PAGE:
1. Hide disabled people from the public. This has been a popular approach for centuries. It has the notable advantage that the family is not embarrassed by the disabilities of the family member, which may make that member look less than normal.

2. Wait hand-and-foot on the disabled. This approach has the advantage that you can resolve some of your own guilt that this didn't happen to you. Also you can keep a disabled person quite dependent this way. That assures that they won't try to intrude on normal society. Hey, this approach might lead to their eventual institutionalization!

3. Ask the disabled nosy questions and stare. This approach has the advantage of learning all the gruesome details of how a disabled person became one. Then you can tell them about your operation. Make them know they are special by following them with your eyes right until they leave your range of vision. Watch particularly how they use alternative means to talk, get around, etc.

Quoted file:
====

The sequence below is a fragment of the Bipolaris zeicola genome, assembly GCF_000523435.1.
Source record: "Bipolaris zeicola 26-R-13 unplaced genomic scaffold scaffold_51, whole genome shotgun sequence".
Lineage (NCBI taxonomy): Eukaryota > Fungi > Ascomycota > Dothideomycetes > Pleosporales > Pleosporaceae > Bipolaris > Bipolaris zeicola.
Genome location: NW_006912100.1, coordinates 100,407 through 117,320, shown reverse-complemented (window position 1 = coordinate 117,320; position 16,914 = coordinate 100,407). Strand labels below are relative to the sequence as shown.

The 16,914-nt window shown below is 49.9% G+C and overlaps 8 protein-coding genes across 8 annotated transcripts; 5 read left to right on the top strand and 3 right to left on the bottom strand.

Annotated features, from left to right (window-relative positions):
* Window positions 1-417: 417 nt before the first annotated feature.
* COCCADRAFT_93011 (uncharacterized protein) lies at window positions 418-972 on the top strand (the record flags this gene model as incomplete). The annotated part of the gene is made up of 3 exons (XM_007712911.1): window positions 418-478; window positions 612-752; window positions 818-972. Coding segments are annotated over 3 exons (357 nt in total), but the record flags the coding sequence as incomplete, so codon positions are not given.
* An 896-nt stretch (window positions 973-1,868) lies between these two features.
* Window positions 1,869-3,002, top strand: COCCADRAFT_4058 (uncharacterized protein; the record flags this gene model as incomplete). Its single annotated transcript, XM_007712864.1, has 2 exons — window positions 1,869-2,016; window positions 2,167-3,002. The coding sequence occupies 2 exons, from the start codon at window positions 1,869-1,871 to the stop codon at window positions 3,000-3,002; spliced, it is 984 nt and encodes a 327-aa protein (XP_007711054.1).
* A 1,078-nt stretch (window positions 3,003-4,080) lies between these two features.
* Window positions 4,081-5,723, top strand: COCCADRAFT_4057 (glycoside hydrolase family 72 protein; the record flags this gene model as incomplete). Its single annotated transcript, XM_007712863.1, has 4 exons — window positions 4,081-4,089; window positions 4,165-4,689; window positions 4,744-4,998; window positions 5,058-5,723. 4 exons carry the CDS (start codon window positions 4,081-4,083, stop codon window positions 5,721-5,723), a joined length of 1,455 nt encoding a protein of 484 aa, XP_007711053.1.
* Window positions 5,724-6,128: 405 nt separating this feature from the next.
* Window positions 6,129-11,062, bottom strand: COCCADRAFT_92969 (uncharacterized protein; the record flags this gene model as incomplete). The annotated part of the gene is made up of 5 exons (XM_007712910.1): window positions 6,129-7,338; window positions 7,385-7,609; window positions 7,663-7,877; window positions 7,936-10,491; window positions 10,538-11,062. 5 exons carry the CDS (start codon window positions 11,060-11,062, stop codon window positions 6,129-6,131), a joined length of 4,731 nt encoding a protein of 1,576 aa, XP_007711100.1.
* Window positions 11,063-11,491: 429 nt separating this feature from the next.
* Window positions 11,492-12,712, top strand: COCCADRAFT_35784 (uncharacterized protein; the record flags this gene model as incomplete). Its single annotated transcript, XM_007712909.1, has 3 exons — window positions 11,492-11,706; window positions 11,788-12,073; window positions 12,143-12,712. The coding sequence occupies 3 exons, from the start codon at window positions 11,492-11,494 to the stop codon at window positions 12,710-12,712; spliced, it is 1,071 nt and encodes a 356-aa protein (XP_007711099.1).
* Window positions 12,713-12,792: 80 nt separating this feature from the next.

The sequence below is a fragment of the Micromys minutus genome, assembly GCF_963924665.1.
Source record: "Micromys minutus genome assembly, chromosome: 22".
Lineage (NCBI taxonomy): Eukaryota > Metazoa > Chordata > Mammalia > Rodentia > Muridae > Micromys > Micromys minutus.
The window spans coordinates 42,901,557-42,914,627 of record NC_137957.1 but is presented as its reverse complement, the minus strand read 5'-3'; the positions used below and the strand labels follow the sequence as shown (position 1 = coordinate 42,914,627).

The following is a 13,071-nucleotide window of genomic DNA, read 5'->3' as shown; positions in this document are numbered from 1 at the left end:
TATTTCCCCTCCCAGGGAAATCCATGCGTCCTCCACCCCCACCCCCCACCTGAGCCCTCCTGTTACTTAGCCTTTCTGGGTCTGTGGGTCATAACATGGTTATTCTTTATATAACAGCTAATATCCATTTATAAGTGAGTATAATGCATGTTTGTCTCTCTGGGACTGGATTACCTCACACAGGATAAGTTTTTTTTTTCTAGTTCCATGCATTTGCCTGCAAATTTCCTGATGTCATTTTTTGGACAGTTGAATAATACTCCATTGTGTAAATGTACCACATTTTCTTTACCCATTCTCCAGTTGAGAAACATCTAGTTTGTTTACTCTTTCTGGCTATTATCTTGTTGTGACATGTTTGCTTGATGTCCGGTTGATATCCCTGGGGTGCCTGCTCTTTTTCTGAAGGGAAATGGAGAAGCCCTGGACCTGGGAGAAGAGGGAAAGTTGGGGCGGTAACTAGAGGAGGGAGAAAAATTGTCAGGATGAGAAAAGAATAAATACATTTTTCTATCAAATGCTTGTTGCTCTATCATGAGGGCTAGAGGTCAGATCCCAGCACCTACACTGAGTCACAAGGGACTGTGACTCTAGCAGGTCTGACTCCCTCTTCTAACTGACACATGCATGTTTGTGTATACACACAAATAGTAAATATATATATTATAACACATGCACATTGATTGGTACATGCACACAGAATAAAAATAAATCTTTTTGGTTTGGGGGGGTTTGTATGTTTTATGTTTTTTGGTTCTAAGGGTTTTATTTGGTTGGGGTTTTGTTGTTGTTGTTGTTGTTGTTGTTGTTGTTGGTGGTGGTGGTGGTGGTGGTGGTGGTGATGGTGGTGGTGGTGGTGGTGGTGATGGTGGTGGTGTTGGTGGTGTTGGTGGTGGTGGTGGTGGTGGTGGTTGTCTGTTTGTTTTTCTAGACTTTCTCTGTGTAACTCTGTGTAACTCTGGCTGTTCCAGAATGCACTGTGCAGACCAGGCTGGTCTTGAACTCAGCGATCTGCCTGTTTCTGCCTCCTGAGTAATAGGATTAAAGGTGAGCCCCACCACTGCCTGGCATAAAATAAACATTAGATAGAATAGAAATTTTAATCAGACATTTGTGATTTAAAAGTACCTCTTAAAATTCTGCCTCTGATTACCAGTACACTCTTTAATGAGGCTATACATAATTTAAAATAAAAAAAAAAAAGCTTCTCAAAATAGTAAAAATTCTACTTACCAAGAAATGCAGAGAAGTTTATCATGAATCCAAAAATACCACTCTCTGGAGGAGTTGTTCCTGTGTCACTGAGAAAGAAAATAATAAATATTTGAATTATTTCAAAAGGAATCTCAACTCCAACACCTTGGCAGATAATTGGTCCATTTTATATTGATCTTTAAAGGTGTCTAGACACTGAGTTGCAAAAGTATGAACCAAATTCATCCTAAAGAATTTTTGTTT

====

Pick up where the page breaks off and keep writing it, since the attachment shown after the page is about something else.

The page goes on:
4, Ignore disabled people. You clearly have nothing in common with them. Anyway, who says they are entitled to anything. They are different from you, aren't they?

5. If a disabled person has an escort or aide, talk only to their companion. Consider the tough time such a companion is having. Discuss the problems they are having with their charge right in front of them. That should keep the disabled person conscious of their role and place in life - that of a burden on everyone else.

6. If a disabled person has an assistive device, take it and try it out. If they should fall or walk into a tree that way, well, remind them that sharing is important too.

7. Do not use words that refer to senses or abilities that the disabled person may not have. If you should forget and use such a word, laugh profusely at your faux pas, indicating that you do know just how different they are.

8. Use words such as "cripple" and "spastic" - after all their feelings don't matter because they are "different" to "normal" people.

9. When addressing people with hearing difficulties, stand in a dingy corner or with your back to a window so that they will find it hard to lip-read. Occasionally turn away or move your hand across your face to add to their difficulties.

10. Leave things in corridors or on pathways that blind and less agile people may trip over or find a nuisance.

11. Leave a vehicle in an area set aside for people less agile than yourself or somewhere a bus needs to get close to the curb. Place your own impatience above the reasonable needs of other people.